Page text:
We promptly requested the Nagoya Aircraft Research Lab’s wind tunnel testing group to conduct measurements, and after thorough wind tunnel testing and analysis, the results were quite good, especially excellent crosswind stability, very little air turbulence in the rear, and low drag. I will never forget how pleased we all were with the excellent results, which were very compatible with the characteristics of rear-drive cars, such as road-holding capability. Yamashita, a section chief of the production engineering department, who is known for his sharp tongue, looked at this somewhat unusual fast-notch style rear pillar and said, “Again, you guys have made a difficult task for us with the design.” However, this problem was solved without any trouble thanks to the creative efforts of Goto and Ohtake, a young staff member of the production engineering department, who devised the press die.
The design around the rear of the car was a simple horizontal tail lamp to emphasize the wide image, and the width of the FTO garnish in the center of the lamp was kept within 400mm between the lamps, which was required by the Vehicle Regulations at the time. The front grille area was difficult to design because of the many shared body parts, but we worked hard with Toumatsu and Hasegawa to bring it all together. The completed design was received much better than expected, and the design was unusually approved in a single design review, so we moved on to the interior and exterior parts design and production design follow-up work.
―― Cancelled left-hand drive model
The design around the instrument panel was initially designed to be compatible with the left-hand drive version, with the instrument panel surface and reinforcement symmetrically shaped for export to North America, but the left-hand drive model was eventually canceled, which was unfortunate. The steering wheel was designed with the entire surface covered with a soft material, which was unique at the time. This unique and sporty design with a hexagonal motif and stitching was designed by a young designer Nobutaka Imada, as I recall.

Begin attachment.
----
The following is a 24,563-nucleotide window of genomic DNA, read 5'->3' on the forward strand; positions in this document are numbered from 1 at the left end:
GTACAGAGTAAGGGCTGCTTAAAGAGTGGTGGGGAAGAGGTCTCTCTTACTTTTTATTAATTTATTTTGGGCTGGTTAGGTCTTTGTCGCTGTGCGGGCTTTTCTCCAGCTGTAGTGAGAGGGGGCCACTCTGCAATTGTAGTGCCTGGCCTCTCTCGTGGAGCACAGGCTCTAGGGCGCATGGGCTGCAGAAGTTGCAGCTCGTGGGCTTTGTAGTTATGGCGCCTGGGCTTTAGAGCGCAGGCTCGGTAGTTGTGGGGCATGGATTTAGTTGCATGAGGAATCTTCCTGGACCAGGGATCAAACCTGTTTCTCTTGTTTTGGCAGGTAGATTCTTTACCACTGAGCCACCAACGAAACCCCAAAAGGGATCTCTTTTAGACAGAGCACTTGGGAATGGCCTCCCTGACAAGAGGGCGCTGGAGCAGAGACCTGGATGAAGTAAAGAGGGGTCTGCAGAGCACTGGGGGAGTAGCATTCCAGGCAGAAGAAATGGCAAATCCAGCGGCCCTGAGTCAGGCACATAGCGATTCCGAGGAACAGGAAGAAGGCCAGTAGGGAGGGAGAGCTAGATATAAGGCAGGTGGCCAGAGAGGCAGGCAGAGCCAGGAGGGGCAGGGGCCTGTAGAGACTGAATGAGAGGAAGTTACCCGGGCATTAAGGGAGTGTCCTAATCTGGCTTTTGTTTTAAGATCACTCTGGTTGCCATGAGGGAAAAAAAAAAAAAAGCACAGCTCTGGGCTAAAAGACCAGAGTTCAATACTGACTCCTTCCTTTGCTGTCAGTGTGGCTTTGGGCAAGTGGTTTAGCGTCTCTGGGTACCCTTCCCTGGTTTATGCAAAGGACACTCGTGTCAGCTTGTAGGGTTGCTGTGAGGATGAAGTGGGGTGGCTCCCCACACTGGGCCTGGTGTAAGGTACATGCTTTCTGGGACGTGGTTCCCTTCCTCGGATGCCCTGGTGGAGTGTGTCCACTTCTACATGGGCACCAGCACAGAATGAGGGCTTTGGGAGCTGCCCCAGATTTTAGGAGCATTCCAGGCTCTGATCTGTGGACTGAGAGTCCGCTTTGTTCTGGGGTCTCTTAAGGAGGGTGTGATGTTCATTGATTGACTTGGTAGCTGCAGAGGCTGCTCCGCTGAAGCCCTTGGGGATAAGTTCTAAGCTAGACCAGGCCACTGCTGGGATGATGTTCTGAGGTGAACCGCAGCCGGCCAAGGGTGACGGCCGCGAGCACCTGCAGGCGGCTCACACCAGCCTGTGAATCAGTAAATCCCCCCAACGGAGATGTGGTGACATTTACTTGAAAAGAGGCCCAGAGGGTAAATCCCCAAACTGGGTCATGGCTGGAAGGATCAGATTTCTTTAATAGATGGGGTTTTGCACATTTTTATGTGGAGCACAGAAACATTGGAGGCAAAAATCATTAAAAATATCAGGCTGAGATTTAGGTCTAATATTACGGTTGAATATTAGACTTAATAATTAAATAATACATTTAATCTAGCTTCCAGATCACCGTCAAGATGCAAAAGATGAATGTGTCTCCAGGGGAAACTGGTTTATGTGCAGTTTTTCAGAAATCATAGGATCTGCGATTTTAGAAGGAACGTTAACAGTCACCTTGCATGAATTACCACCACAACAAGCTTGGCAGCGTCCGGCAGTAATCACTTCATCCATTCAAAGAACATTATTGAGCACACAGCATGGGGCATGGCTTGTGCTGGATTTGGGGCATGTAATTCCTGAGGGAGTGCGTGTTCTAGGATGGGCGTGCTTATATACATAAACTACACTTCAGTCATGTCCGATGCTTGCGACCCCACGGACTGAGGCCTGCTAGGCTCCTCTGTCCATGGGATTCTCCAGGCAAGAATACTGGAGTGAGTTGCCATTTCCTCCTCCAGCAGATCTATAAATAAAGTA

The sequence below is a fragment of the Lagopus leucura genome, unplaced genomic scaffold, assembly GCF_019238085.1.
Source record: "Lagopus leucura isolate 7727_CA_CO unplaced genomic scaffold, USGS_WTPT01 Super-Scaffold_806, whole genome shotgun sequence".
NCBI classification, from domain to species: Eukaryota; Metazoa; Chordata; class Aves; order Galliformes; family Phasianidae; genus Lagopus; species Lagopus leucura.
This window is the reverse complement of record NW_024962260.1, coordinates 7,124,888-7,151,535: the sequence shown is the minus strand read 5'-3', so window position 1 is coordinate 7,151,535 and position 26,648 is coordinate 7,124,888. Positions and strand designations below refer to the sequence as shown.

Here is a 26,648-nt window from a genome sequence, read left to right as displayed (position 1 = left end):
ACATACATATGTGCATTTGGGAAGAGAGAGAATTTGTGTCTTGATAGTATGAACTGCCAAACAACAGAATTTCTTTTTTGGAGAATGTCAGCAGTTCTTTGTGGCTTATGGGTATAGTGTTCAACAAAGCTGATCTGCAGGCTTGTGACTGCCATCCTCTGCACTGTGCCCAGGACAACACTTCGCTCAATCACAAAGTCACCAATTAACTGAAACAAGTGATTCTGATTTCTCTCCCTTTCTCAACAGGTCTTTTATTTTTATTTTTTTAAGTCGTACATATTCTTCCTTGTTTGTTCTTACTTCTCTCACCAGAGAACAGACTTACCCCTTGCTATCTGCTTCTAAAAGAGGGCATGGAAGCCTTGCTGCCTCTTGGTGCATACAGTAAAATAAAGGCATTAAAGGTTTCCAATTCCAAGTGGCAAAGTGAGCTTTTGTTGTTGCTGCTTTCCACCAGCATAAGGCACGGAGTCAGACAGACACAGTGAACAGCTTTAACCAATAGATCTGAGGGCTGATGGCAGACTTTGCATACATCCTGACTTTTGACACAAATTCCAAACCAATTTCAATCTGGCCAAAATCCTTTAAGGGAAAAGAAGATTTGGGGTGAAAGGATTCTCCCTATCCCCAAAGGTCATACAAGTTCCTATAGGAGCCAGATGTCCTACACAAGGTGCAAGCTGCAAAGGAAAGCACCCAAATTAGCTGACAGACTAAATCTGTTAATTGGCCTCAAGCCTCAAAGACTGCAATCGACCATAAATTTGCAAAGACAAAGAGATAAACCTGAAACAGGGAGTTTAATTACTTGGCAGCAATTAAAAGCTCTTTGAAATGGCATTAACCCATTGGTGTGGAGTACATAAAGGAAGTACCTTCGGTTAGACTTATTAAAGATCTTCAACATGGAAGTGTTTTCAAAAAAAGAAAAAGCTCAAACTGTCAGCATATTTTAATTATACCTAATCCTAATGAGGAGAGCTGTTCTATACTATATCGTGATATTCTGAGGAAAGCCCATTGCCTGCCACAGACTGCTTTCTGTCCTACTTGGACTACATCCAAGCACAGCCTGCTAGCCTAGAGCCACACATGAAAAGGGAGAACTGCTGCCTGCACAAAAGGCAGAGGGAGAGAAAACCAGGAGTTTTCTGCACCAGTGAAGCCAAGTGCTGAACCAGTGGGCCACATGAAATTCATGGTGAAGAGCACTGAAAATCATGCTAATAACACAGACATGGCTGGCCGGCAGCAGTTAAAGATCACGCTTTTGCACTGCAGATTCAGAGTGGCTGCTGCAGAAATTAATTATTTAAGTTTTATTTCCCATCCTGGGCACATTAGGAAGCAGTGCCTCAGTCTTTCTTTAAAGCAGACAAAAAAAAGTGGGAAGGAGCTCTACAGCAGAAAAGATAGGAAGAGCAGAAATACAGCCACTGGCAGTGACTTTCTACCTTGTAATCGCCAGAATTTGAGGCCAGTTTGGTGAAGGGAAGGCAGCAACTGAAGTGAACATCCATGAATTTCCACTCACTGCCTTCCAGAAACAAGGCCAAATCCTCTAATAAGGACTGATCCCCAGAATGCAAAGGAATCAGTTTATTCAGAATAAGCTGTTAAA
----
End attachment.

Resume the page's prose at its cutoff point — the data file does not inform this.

―― Encounter at magazine interview
After its launch in November 1971, the car was well received and sold well, and we all celebrated that it had fulfilled its role as a time-lag countermeasure car well. Soon after, a magazine came to us for an interview. I declined, saying, “We at Mitsubishi design as a team,” but Nimura, the section chief, insisted that I attend.
I was interviewed for a special issue of Heibon Punch magazine, just published at the time, featuring ” Young Designers and Sports Car Design” and covering the Toyota Celica and The Mitsubishi Galant Coupe FTO. I was a member of Mitsubishi’s mountaineering club at the time and spent every New Year climbing winter mountains. I remember that the writer was so pleased with my talk, “Adventure and Design”, that he wrote, ” A Mitsubishi designer who takes on new challenges”. Since then, I had been in contact with Masao Fujita, who designed the Toyota Celica, and since we were the same age and from the same hometown in Osaka, we were good rivals and friends even after I left Mitsubishi until he passed away.
―― Memorable place that remains unchanged to this day
Shortly after this FTO project was completed, the design group moved from Oe to Okazaki. This was the last design studio at the Oe plant, beginning with the small studio under the clock tower on the 4th floor of the main building when I joined the company and ending with some studios in the test course, which were very memorable. Until recently, I have visited the main building with the clock tower in Oe for meetings with MHI for the МRJ (later the Space Jet) and other projects, and the appearance of the main building, almost unchanged from the time when the initiation ceremony took place, makes me nostalgic and emotional about the time I spent in Oe.